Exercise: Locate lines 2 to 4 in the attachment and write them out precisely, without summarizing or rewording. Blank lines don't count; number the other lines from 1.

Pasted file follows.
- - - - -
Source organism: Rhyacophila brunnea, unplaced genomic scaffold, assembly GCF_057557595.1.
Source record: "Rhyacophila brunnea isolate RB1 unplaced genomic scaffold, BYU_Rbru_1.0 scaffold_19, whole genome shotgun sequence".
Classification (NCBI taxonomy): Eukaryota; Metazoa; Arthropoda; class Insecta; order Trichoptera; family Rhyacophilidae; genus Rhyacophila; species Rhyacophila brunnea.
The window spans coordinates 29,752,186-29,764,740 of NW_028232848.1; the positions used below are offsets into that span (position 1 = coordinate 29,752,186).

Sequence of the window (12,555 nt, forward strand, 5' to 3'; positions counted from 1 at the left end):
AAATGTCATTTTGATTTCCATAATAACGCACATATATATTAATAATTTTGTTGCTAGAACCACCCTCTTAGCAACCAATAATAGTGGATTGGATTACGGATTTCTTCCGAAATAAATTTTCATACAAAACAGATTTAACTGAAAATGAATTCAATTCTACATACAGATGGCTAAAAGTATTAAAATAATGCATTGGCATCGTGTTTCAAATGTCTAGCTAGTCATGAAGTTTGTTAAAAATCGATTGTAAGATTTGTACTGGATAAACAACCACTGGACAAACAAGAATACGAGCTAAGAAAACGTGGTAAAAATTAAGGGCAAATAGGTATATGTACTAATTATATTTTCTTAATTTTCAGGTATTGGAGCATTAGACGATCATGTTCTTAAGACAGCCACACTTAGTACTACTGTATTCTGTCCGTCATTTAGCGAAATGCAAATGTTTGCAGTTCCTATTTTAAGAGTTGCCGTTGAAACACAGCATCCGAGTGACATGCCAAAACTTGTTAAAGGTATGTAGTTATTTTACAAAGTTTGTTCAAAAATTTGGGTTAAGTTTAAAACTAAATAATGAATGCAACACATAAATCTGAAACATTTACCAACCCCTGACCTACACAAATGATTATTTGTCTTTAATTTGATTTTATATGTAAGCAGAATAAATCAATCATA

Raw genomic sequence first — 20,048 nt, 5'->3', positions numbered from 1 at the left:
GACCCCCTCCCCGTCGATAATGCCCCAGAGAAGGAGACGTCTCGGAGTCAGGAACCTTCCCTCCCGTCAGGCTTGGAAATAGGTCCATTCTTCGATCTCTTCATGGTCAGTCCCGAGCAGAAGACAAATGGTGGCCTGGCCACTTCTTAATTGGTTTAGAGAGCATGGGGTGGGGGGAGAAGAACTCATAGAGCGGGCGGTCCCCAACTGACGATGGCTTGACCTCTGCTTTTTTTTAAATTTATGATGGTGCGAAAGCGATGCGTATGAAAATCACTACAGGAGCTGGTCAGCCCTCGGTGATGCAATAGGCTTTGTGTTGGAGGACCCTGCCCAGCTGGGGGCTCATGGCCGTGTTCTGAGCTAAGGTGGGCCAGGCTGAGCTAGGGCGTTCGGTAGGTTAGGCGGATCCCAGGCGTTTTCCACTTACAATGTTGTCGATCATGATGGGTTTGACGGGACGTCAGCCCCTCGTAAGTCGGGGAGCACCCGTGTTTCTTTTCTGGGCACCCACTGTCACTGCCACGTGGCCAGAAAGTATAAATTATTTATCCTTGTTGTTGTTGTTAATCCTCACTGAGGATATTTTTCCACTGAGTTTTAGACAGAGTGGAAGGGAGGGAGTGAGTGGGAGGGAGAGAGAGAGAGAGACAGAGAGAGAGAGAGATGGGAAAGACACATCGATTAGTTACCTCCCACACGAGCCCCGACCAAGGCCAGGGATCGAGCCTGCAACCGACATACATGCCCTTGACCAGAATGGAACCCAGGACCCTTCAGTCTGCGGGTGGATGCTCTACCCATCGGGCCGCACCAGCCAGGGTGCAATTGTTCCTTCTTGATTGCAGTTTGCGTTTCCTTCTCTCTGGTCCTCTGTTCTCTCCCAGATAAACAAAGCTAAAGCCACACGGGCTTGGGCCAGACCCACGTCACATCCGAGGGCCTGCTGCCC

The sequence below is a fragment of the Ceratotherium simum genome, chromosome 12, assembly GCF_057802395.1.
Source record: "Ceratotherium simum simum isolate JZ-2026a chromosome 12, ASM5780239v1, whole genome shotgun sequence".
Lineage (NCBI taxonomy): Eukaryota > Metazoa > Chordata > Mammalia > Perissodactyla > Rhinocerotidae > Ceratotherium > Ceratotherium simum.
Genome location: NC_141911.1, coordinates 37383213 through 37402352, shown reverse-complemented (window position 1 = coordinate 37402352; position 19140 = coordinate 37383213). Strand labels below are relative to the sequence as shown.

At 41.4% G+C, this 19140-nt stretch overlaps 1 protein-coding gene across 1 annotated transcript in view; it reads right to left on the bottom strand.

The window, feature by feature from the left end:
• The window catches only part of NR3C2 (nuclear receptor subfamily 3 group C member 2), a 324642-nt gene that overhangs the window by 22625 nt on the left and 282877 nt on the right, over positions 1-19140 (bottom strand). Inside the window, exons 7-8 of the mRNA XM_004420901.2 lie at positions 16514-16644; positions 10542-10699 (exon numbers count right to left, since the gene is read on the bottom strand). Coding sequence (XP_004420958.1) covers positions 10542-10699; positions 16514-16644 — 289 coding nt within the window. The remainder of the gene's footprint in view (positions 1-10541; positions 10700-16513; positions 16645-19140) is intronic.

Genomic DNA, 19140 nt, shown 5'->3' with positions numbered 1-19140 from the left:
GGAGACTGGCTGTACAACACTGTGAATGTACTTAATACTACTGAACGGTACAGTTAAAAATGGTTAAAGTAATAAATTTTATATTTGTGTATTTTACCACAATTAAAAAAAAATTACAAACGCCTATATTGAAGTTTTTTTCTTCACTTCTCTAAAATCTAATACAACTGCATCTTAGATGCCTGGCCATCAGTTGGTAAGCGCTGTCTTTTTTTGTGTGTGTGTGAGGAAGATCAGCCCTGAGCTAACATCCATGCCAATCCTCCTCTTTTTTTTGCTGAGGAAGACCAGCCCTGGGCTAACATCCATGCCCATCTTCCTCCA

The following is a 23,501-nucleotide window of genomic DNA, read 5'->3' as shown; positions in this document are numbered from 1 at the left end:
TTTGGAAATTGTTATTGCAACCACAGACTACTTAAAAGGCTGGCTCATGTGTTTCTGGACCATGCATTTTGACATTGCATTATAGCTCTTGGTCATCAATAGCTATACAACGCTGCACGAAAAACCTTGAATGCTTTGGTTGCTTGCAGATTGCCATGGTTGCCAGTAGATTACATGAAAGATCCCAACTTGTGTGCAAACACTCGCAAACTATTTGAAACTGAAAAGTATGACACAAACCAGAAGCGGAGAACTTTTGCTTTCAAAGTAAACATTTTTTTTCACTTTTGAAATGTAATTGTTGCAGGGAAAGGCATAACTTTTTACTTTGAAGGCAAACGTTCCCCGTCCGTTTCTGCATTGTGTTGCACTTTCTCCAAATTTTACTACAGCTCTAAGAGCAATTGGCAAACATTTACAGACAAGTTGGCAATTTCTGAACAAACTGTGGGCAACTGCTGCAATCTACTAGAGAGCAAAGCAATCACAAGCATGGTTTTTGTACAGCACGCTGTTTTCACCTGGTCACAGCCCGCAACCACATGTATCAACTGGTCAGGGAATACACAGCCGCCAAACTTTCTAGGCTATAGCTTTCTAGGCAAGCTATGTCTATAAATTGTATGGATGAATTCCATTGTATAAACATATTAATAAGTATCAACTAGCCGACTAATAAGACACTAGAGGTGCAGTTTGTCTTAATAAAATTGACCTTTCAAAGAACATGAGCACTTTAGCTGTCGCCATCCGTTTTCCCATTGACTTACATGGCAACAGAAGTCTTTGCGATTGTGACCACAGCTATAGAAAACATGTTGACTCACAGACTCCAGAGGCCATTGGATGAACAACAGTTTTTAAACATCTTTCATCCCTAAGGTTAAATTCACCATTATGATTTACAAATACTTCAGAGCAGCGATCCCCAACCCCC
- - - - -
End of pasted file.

Source record: "Rhyacophila brunnea isolate RB1 unplaced genomic scaffold, BYU_Rbru_1.0 scaffold_19, whole genome shotgun sequence".
Classification (NCBI taxonomy): Eukaryota; Metazoa; Arthropoda; class Insecta; order Trichoptera; family Rhyacophilidae; genus Rhyacophila; species Rhyacophila brunnea.
The window spans coordinates 29,752,186-29,764,740 of NW_028232848.1; the positions used below are offsets into that span (position 1 = coordinate 29,752,186).